Jim Peters is a frequent contributor to this site. Here’s another of his essays on local Native Americans.
Time, it is often said, passes quickly. It seemed to for Passaconaway, the wise man and Chief of the Pawtucket tribe. Like many rulers, he wanted to make sure that, in his passing, there would still be peace and tranquility among the many tribes in the Pentucket confederacy. Therefore, he picked his own son, Wannalancit, as his successor. He did this before he got sick because he wanted to spend his last years in peace. He gave up his new religion, Christianity, and went back to what he grew up with and knew.
He held a grand banquet at Amoskeag Falls in what is now Manchester, NH. Many were invited and many came. He cautioned his friends and his son, saying, “Take heed how you quarrel with the English. Never make war with them.” He seemed to sense the resolve of the English, and did not want to go to war with them because of that resolve. He referred to them as the “Sons of the Great Spirit.” He also said that the Great Spirit had cast his light upon them. “Listen to my advice,” he said, “and remember it and live.” It appeared that the people in the Banquet Hall were listening intently.
The local chief was now called Nobhow or Numphow. In his final days, Passaconaway helped him by getting the English, the Massachusetts legislature, by General Court order, to give to the Pawtucket the lands of Manchester, Londonderry, Litchfield, Merrimack, and Bedford in New Hampshire. These lands were often called, at the time, the “Pine Plains.”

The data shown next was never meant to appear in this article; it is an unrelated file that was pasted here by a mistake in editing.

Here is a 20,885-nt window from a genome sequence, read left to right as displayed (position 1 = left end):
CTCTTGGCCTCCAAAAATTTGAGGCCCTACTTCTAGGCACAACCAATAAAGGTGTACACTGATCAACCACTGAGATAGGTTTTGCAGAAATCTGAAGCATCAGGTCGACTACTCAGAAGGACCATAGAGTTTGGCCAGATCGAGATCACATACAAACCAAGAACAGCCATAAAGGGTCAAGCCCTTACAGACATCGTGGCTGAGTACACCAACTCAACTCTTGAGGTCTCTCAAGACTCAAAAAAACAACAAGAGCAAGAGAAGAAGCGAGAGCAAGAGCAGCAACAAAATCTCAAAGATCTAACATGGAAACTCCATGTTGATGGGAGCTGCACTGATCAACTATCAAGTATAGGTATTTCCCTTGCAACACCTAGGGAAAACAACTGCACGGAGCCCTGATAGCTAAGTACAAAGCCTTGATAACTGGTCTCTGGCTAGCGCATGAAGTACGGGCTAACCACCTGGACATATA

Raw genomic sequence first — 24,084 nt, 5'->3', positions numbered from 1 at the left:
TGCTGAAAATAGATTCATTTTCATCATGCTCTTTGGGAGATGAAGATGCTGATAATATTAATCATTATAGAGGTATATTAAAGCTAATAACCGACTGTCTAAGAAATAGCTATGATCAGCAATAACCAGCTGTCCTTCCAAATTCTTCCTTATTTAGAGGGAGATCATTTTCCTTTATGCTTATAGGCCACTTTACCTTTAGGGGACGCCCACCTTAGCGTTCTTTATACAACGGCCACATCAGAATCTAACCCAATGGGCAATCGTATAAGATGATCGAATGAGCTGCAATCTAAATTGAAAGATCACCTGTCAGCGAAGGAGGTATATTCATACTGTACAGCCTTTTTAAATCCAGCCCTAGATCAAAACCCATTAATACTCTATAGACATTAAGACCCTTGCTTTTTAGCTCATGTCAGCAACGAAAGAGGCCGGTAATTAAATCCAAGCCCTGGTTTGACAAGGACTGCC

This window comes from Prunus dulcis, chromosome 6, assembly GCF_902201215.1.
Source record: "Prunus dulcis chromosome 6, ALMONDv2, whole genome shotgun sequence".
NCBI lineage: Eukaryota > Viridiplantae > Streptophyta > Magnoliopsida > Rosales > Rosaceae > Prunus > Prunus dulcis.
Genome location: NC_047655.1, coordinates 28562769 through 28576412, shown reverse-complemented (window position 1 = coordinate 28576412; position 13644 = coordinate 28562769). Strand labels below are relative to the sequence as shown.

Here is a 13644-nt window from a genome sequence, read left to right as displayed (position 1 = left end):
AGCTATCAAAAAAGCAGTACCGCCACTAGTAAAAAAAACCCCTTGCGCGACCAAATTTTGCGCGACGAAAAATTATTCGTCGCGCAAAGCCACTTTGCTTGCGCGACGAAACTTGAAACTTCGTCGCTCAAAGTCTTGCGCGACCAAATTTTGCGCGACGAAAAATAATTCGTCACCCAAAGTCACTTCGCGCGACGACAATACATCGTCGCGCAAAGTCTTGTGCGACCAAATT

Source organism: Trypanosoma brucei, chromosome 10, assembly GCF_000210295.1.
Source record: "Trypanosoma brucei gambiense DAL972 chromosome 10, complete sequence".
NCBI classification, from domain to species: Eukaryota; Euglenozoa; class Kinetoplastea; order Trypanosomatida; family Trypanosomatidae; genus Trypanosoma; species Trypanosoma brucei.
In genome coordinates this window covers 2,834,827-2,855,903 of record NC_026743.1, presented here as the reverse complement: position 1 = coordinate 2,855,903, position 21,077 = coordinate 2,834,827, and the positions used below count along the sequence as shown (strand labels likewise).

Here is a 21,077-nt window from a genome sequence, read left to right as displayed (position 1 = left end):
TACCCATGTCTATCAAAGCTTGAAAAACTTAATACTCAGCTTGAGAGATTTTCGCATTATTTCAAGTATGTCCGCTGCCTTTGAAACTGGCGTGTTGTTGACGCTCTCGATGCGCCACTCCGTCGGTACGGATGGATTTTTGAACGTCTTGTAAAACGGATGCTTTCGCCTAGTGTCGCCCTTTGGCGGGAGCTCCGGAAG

Some Native Americans submitted to the English in the Act of 1656, which further defined their boundaries and saw the rise to power of Major General Daniel Gookin, who became Superintendent of Indian Affairs in Massachusetts. These Native Americans had submitted themselves in allegiance to the English. For his part, Gookin acted as a judge to the Native Americans. He “had the power of the County Court” over his charges. He could and did dispense justice. If something could not be decided, it was sent to, and handled, in Boston.
The rules laid down by the English Courts were relatively lengthy and exact. Native Americans could keep their soil, unless an Englishman wanted it instead. Land could only be given under a licensing procedure of the Court. The Native American could have no alcohol, except for medicinal purposes. Since most medicines of the time consisted of a high percentage of alcohol, medicinal purposes arose fairly frequently.
Passaconaway died as an old man, without power or prestige. He died poor, in spirit and monetarily. He had done what he said he would do, he had kept peace with the Englishmen. By the time he died, liquor laws were easily overcome, and powwows, witches, and wizards were prohibited. It is said that the last Native American left Lowell upon its inception in 1826. Whether or not that last Native American was Passaconaway, or whether Passaconaway had died by that time, we do not know. But he was the last great chief of the Pawtuckets and he deserves to be remembered.